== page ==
February 28, 2007
GCRIO Program Overview
Our extensive collection of documents.
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Global Climate Change Digest
A Guide to Information on Greenhouse Gases and Ozone Depletion
Published July 1988 through June 1999
FROM VOLUME 4, NUMBER 3, MARCH 1991
America's Climate Change Strategy: An Action Agenda, 22 pp., Feb.
1991. Available (no charge) from President's Council on Environ. Quality, 722
Jackson Pl. NW, Washington DC 20503 (202-395-5750).
Projected reductions in the greenhouse warming potential associated with
various existing policies (see first News item, this Global Climate Change
Digest issue--Mar. 1991) are largely based on a recent report by Cristofaro
of the U.S. EPA (see two entries below). This analysis represents the
application of a "comprehensive approach" to climate change
recommended at the Second World Climate Conference which forms the basis of the
Administration's strategy. (See next item.)
A Comprehensive Approach to Addressing Potential Climate Change,
100 pp., Feb. 1991. Available (no charge) from Jonathan Wiener, Environ. &
Nat. Resour. Div. (Rm. 2143), U.S. Dept. Justice, 10th St. & Constitution
Ave. NW, Washington DC 20530 (202-514-2744).
This exposition of the strategy underlying the Administration's approach was
prepared by an ad hoc task force of federal agencies. The comprehensive
approach considers all greenhouse gases, sources and sinks, and by accommodating
each country's specific circumstances should achieve the maximum reduction in
net climate impact for a given level of financial investment.
The Cost of Reducing Greenhouse Gas Emissions in the United States,
A. Cristofaro, 14 pp., Dec. 1990. Request from the author, Air & Energy
Policy Div., U.S. EPA, Washington DC 20460 (202-382-5490).
Some of the analyses described in this informal report of work in progress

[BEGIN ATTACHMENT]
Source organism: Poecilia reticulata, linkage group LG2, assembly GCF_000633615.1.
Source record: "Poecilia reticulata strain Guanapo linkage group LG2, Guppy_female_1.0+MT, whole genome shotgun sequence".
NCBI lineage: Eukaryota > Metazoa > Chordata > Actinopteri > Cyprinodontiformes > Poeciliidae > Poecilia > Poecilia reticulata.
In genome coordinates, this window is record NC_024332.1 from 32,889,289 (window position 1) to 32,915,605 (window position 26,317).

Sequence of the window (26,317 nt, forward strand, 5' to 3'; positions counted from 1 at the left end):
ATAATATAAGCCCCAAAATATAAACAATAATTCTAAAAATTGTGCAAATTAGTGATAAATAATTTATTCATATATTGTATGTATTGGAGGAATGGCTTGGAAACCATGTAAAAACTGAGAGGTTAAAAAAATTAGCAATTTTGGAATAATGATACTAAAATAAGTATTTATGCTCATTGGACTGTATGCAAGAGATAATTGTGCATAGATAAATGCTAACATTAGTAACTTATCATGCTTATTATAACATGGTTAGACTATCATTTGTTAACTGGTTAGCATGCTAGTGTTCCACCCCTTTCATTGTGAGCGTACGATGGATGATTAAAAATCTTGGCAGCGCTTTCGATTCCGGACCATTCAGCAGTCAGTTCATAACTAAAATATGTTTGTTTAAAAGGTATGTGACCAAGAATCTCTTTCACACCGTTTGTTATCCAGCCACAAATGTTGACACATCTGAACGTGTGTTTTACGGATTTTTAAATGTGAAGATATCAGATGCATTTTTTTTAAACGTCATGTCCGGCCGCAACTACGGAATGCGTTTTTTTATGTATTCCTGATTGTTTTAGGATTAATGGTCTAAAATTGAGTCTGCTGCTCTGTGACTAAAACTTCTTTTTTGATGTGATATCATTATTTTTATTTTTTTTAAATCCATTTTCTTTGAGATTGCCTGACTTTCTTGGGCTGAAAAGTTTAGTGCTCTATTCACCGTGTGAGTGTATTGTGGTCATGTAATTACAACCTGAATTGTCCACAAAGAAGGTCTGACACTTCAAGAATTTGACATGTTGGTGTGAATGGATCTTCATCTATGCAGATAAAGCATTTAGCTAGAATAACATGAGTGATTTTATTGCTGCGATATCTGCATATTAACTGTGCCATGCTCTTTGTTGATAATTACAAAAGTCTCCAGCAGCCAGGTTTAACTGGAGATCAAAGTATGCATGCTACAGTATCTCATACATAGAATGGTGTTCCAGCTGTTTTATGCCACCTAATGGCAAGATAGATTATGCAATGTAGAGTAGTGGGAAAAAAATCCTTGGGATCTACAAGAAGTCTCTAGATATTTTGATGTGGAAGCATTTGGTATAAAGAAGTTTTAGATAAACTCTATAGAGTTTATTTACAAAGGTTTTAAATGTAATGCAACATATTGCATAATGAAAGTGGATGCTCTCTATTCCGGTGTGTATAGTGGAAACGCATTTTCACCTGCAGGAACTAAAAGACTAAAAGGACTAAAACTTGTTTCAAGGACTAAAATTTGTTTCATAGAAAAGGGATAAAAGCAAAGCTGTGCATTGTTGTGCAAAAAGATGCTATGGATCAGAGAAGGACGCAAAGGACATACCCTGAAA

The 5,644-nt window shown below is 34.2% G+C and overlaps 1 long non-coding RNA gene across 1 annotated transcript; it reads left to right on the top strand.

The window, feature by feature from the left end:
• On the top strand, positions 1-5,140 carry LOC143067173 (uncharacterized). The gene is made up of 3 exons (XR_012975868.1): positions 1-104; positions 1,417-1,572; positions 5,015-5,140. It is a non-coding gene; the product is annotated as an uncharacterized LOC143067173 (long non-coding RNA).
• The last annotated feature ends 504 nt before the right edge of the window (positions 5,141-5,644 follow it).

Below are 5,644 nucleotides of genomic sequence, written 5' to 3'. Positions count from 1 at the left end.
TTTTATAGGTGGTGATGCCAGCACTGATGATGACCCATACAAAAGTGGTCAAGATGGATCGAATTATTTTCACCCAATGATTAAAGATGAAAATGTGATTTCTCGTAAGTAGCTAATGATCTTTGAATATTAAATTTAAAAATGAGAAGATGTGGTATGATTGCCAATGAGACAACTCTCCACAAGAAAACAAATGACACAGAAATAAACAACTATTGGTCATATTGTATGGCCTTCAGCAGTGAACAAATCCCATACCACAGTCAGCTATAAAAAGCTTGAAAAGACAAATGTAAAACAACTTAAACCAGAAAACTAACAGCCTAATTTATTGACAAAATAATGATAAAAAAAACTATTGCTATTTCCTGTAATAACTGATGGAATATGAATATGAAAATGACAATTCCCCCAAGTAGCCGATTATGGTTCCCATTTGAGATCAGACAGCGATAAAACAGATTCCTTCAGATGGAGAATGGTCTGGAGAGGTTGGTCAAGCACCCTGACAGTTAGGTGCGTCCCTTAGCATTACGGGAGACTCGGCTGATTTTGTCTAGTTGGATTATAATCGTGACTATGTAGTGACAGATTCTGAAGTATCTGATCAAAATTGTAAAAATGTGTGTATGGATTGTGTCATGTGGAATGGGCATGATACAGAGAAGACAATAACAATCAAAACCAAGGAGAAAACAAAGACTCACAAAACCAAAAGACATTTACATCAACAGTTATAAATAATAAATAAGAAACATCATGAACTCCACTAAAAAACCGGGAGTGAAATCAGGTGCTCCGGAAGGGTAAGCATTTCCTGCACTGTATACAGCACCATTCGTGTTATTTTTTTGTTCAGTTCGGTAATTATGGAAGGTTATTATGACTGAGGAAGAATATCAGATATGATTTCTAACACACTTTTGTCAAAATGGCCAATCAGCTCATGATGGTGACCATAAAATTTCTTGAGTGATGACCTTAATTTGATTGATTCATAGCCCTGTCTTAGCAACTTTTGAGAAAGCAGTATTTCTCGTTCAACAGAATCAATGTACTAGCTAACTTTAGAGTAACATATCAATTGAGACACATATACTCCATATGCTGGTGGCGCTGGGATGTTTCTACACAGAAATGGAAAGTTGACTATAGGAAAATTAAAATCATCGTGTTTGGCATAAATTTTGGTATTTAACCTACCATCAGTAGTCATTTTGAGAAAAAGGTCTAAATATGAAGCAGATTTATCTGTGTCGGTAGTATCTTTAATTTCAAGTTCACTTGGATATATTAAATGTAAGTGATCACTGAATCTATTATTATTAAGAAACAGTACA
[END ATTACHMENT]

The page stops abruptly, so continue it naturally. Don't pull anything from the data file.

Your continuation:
are the basis for the Administration's emissions projections described in its
Action Agenda (see above). Possible emission control scenarios are
discussed in the context of a comprehensive greenhouse gas approach, and
preliminary cost estimates given for a limited set of policy options. (See also
Nature, p. 4, Nov. 1, 1990.)
Preliminary Technology Cost Estimates of Measures Available to Reduce
U.S. Greenhouse Emissions by 2010, approx. 200 pp., Aug. 1990. Submitted to
U.S. EPA by ICF Inc., Fairfax, Va. Inquire for copies with Energy Policy Branch,
OPPE, U.S. EPA, Washington DC 20460 (202-382-5492).
These cost estimates, although preliminary, are suitable for helping to
establish research priorities and opportunities for energy conservation and
switching to low-carbon fuels. Estimates are made for two major categories:
energy measures (such as vehicle efficiency and industrial cogeneration) and
nonenergy strategies (such as reforestation and methane recovery from landfills
and animal manure). They suggest that U.S. greenhouse emissions could be reduced
by roughly 500 million tons (including CFC phaseout) in the year 2000 if all
promising opportunities were exploited, with a potential cost saving.
Changing by Degrees: Steps To Reduce Greenhouse Gases
(OTA-O-482), U.S. Congress, Off. Technol. Assessment, 370 pp., Feb. 1991. Order
from Supt. Docs., Govt. Printing Off., Washington DC 20402 (202-783-3238); $16.
A 56-page summary is $2.75. Orders outside the U.S., add 25%.
Requested by six Congressional committees, this comprehensive analysis
received input from many governmental, academic and industrial advisors and
represents a substantial reference document; one chapter is a 31-page "Primer
on Climate Change." Focusing primarily on CO2 emissions, the analysis
compares "moderate" and "tough" scenarios of emission
control to one of no action, examining in turn energy supply, buildings,
transportation, manufacturing, forestry and food production. Many goals
envisioned are worth pursuing, irrespective of climate change, because they
address energy security, local environmental quality and economic
The tough approach would yield a 20% to 35% reduction in CO2 emissions by
2015 from 1987 levels (compared to a 50% rise with no action) and would require
policies on energy conservation, energy supply and forest management that employ
all technological options available now or in the near future. However, this
scenario does not rely on massive application of nuclear power, technological
miracles or even substantial loss in comfort or convenience. Costs of this tough
approach are estimated roughly to range anywhere from a savings of $20 billion